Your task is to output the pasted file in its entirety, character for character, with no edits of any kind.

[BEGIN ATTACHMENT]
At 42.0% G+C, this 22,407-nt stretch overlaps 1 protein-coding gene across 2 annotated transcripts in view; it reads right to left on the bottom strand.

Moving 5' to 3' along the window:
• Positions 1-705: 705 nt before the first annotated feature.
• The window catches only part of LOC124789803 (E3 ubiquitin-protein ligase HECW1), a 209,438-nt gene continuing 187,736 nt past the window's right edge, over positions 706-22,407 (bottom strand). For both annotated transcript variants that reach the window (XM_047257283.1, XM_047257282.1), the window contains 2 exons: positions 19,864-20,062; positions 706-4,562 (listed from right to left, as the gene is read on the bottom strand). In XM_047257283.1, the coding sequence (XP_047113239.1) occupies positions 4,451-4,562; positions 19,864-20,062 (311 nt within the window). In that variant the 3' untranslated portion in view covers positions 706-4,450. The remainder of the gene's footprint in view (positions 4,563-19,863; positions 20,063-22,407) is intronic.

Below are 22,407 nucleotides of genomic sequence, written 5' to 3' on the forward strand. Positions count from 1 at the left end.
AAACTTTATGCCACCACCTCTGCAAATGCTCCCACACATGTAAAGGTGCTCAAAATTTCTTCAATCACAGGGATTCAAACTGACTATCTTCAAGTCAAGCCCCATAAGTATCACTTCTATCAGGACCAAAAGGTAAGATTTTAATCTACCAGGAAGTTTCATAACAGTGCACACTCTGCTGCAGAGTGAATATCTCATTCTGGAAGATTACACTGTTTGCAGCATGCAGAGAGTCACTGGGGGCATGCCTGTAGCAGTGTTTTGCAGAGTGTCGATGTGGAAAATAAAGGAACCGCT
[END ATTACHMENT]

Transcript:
At 42.0% G+C, this 22,407-nt stretch overlaps 1 protein-coding gene across 2 annotated transcripts in view; it reads right to left on the bottom strand.

Moving 5' to 3' along the window:
• Positions 1-705: 705 nt before the first annotated feature.
• The window catches only part of LOC124789803 (E3 ubiquitin-protein ligase HECW1), a 209,438-nt gene continuing 187,736 nt past the window's right edge, over positions 706-22,407 (bottom strand). For both annotated transcript variants that reach the window (XM_047257283.1, XM_047257282.1), the window contains 2 exons: positions 19,864-20,062; positions 706-4,562 (listed from right to left, as the gene is read on the bottom strand). In XM_047257283.1, the coding sequence (XP_047113239.1) occupies positions 4,451-4,562; positions 19,864-20,062 (311 nt within the window). In that variant the 3' untranslated portion in view covers positions 706-4,450. The remainder of the gene's footprint in view (positions 4,563-19,863; positions 20,063-22,407) is intronic.

Below are 22,407 nucleotides of genomic sequence, written 5' to 3' on the forward strand. Positions count from 1 at the left end.
AAACTTTATGCCACCACCTCTGCAAATGCTCCCACACATGTAAAGGTGCTCAAAATTTCTTCAATCACAGGGATTCAAACTGACTATCTTCAAGTCAAGCCCCATAAGTATCACTTCTATCAGGACCAAAAGGTAAGATTTTAATCTACCAGGAAGTTTCATAACAGTGCACACTCTGCTGCAGAGTGAATATCTCATTCTGGAAGATTACACTGTTTGCAGCATGCAGAGAGTCACTGGGGGCATGCCTGTAGCAGTGTTTTGCAGAGTGTCGATGTGGAAAATAAAGGAACCGCT